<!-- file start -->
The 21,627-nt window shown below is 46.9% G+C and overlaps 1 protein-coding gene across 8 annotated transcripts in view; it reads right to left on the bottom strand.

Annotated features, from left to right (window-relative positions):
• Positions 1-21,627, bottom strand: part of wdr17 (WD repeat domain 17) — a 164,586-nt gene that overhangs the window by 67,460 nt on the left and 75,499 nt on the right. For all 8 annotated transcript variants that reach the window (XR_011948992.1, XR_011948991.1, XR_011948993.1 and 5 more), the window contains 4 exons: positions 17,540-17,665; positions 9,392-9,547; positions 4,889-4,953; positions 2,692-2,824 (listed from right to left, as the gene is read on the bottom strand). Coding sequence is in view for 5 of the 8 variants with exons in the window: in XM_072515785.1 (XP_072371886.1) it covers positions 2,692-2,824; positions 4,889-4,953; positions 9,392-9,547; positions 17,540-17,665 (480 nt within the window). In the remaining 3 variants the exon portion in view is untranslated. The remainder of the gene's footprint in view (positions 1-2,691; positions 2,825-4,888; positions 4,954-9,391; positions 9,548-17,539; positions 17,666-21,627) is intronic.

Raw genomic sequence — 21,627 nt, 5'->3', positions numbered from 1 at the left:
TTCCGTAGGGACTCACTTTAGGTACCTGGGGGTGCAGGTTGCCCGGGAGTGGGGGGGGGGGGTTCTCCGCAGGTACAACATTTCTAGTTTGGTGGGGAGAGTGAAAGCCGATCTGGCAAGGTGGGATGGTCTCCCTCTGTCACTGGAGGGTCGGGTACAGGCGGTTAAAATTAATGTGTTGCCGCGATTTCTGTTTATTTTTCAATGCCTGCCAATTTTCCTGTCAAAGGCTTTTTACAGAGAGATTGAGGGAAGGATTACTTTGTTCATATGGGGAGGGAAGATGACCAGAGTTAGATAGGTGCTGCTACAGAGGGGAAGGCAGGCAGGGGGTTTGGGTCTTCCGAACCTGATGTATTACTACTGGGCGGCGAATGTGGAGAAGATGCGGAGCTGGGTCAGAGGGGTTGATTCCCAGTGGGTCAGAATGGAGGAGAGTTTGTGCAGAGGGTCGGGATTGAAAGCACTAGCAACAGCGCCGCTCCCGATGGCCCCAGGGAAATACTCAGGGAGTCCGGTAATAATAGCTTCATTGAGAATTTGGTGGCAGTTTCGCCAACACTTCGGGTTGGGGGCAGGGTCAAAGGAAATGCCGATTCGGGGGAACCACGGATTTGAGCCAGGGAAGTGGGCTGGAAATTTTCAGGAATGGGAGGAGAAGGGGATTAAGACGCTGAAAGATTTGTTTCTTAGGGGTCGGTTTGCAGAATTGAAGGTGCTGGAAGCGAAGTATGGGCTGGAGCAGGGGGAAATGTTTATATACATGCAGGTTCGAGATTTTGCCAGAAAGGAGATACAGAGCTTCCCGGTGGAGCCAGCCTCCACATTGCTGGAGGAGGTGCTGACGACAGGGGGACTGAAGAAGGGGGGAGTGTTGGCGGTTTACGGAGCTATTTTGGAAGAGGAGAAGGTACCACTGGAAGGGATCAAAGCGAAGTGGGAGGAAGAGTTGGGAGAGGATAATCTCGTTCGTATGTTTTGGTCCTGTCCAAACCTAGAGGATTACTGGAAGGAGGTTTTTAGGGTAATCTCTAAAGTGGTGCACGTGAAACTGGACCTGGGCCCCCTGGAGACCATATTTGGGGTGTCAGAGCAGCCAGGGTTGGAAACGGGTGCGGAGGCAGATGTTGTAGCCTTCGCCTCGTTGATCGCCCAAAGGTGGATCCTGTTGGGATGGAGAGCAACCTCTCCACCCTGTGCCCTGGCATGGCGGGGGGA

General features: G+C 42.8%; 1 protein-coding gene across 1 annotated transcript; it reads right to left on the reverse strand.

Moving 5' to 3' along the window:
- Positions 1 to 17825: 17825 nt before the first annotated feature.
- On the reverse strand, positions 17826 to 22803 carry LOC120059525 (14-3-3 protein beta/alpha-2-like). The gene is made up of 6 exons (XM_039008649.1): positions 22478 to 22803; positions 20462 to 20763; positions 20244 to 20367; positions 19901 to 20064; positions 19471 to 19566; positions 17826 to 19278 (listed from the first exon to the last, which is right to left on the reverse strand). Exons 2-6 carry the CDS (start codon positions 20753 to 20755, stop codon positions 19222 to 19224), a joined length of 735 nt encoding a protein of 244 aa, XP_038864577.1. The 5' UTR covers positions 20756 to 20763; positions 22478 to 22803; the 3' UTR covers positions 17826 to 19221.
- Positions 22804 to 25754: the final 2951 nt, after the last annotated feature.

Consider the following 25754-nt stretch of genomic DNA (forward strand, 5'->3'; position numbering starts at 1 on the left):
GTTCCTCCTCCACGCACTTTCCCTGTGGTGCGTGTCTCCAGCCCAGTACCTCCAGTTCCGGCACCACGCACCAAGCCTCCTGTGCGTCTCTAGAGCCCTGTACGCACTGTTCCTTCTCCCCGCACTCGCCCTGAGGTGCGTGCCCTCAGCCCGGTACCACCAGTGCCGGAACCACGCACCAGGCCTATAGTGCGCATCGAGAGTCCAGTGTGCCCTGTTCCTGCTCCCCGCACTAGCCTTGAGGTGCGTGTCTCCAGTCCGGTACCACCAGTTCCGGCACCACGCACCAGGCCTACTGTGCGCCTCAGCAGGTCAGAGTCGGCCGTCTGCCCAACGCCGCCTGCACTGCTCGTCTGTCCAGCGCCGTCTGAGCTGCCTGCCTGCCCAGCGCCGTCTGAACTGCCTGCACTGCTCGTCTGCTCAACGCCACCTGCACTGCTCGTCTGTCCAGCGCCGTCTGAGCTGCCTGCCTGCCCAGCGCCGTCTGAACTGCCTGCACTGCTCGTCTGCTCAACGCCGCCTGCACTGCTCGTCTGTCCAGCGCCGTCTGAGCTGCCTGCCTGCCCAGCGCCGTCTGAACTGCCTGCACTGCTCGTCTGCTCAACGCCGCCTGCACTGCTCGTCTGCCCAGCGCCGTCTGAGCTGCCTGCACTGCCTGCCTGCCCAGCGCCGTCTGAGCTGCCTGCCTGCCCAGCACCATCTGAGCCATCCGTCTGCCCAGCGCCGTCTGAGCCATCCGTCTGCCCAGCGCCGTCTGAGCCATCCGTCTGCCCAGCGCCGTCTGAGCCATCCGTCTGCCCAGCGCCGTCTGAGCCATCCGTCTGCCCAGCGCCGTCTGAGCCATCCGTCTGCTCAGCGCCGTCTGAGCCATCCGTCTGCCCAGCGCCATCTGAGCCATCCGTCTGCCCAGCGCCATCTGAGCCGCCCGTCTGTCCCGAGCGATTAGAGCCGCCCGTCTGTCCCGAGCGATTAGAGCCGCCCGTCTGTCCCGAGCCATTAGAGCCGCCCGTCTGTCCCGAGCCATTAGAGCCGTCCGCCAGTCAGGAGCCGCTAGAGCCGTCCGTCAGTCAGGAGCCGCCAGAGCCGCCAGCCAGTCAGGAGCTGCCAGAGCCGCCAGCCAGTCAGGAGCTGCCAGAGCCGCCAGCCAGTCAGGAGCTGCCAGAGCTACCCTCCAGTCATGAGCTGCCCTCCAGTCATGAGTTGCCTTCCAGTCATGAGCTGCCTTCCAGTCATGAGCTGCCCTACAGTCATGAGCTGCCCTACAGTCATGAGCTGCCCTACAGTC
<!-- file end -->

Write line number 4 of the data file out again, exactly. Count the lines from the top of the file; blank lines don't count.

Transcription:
Raw genomic sequence — 21,627 nt, 5'->3', positions numbered from 1 at the left: